What is Spine Surgery?
Spine surgery can be called as any type of surgery to correct problems affecting the vertebral column which cannot be resolved with the help of conservative treatment.
The 33 bones (vertebrae) of the spine define us as vertebrates. One of the strongest group of bones in the body, the spine is responsible for our erect posture and houses the peripheral nervous system. It starts with the atlas and ends at the coccyx. The spine curves according to corresponding regions of the body and can be divided into five parts-
- The cervical spine
- The thoracic spine The coccyx
- The sacrum
- The lumbar spine
Deformity or abnormalities in any section/part of the spine which cannot be treated successfully with conventional or non-invasive methods, necessitates the need for surgery. Spine surgeries consist of different techniques and approaches that aim to restore the physiological (natural) form and function of the backbone.
Methods/Techniques of Spine Surgery
Various approaches to spine surgery are discussed here:
- Discectomy (to remove herniated/slipped disc)
- Foraminotomy, Foraminectomy
A discectomy procedure intends to stop motion across a certain section of spine in order to encourage fusion of bone. It can be performed in cervical, thoracic or lumbar spine. Incisions measuring 2-3 inches are made in the affected region, thus exposing the spine. The overlying fascial and muscular attachments are separated and the bulging disc is removed with the help of special surgical instruments. After this, a piece of bone graft is placed in the gap created. Metal plates are fixed with the help of screws over this graft to secure and stabilize the spine into position. The wound is later on closed in layers.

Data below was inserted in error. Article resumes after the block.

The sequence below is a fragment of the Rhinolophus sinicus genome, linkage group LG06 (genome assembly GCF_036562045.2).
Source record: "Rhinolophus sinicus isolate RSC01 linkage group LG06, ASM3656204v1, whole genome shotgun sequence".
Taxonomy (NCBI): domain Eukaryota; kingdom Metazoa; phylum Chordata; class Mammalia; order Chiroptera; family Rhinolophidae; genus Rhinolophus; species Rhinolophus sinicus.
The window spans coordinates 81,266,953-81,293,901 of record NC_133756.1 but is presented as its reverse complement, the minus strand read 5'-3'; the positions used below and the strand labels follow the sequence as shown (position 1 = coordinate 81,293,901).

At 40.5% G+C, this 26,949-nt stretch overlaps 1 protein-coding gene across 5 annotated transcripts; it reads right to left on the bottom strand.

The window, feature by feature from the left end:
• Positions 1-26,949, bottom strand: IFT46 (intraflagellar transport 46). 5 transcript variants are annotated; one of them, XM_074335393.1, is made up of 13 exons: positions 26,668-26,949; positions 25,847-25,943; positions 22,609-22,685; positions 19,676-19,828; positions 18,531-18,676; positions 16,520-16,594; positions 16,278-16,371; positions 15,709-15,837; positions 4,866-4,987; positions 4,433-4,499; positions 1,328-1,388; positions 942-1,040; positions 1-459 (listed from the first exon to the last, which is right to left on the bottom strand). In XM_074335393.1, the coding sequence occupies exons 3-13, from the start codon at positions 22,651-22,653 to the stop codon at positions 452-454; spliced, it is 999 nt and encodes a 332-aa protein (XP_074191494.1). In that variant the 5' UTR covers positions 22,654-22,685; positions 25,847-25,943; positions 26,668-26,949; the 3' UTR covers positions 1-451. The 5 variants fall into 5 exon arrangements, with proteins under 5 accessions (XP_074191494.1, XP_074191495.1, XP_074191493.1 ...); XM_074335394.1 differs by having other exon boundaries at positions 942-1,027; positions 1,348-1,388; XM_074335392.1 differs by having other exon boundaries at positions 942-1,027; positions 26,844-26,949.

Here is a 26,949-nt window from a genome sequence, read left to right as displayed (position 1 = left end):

It is a minimally invasive procedure in comparison to conventional discectomy, which is an open surgery. Instead of complete removal of the herniated disc, only bulging pieces of disc are taken out and wound is closed. It gives better results and has a shorter recovery time, with no major alteration in structure of the spine.
These terms can be used interchangeably to describe a procedure which is used to relieve pressure on the spinal nerves. Spinal nerves travel through small tunnels and openings known as foramina (singular - foramen). In conditions such as spinal stenosis, facet arthritis and disc herniations, these foramina narrow down and compress the nerve, which leads to irritation and associated symptoms.
When a large section of bone and tissues need to be removed for decompression, the procedure is termed as foraminectomy.